– Make a histogram based on labels for both branches after the split.
    – Calculate the split entropy $\rm{Split}(T)$.
  3. Choose the split for the feature and split threshold with the smallest split entropy.
  4. Apply the algorithm from step 1 on all resulting sub-branches, until either all features have the same label, or the predefined maximal three depth has been reached.

We illustrate the calculation of the split entropy with a simple example. Assume we have ten samples for a single continuous feature, with three different labels all of them with weight one and the following value-label-map:

feature value (sorted) label
1 1
2 2
3 1
4 1
5 1
6 1
7 3
8 3
9 2
10 3

We have nine split possibilities 1.5, 2.5, …, 9.5. The split between 1 and 2 at 1.5 would lead to the following two histograms. The lower branch would be

label counts
1 1
2 0
3 0

whereas the upper branch would be

label counts
1 4
2 2
3 3

The split at 1.5 leads to a split entropy of

$$\frac{1}{1} \log_2 \left( \frac{1}{1} \right) + \frac{0}{1} \log_2 \left( \frac{0}{1} \right) + \frac{0}{1} \log_2 \left( \frac{0}{1} \right) + \frac{4}{9} \log_2 \left( \frac{4}{9} \right) + \frac{2}{9} \log_2 \left( \frac{2}{9} \right) + \frac{3}{9} \log_2 \left( \frac{3}{9} \right)= 13.77.$$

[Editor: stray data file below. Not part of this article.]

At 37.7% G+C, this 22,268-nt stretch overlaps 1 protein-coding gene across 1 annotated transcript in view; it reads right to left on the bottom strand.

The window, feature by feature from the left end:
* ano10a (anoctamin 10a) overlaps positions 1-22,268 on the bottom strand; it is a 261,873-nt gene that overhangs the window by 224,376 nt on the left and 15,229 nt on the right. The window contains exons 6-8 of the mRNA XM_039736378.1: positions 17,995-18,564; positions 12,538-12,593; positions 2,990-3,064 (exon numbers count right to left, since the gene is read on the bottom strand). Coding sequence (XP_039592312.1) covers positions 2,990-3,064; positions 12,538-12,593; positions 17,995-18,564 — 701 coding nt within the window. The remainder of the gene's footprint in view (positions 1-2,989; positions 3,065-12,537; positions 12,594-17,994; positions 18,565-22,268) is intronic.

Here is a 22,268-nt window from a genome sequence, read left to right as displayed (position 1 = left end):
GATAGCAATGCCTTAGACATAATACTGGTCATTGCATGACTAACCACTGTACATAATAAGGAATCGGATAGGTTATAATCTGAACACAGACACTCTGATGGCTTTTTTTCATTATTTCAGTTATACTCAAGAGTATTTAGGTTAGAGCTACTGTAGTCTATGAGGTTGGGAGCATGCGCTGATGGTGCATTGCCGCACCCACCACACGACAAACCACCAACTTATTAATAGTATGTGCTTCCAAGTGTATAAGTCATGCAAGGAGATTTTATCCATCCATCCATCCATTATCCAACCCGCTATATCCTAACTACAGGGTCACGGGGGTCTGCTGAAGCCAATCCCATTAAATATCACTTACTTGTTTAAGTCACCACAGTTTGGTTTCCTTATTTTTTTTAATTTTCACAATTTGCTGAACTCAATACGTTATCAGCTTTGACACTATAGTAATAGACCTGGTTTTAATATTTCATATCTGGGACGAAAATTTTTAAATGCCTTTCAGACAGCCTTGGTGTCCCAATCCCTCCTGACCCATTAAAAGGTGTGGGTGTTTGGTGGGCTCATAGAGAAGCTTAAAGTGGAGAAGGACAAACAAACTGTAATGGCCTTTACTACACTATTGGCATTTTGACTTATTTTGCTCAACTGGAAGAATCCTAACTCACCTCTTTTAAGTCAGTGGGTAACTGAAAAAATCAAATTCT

We calculate the split entropies for all the other splits possibilities and plot them as a function of the split threshold:


We see from the plot that a split between 6 and 7 is ideal. The same procedure is now applied to the lower (samples 1-6) and the upper (samples 7-10) branch and the sub-branches thereof until either the maximum depth has been reached or the sub-branch only contains a single sample.

Bagging Decision Trees to Random Forests

Decision trees, in particular those with many levels, suffer from over-fitting. To reduce the risk of over-fitting many different decision trees are trained and combined to an ensemble with majority vote. This decreases the variance of the decision trees without increasing the bias. In order to get different trees, randomness is introduced at two points:

  1. Every sample gets a weight which is randomly chosen for every tree. The weights are chosen by randomly selecting n samples out of the existing n samples with replacement. The histograms are then created not by counts, but by sums on these weights.
  2. For every split only some randomly chosen features are considered.

To gain a deeper understanding the following video of Jeremy Howard is helpful: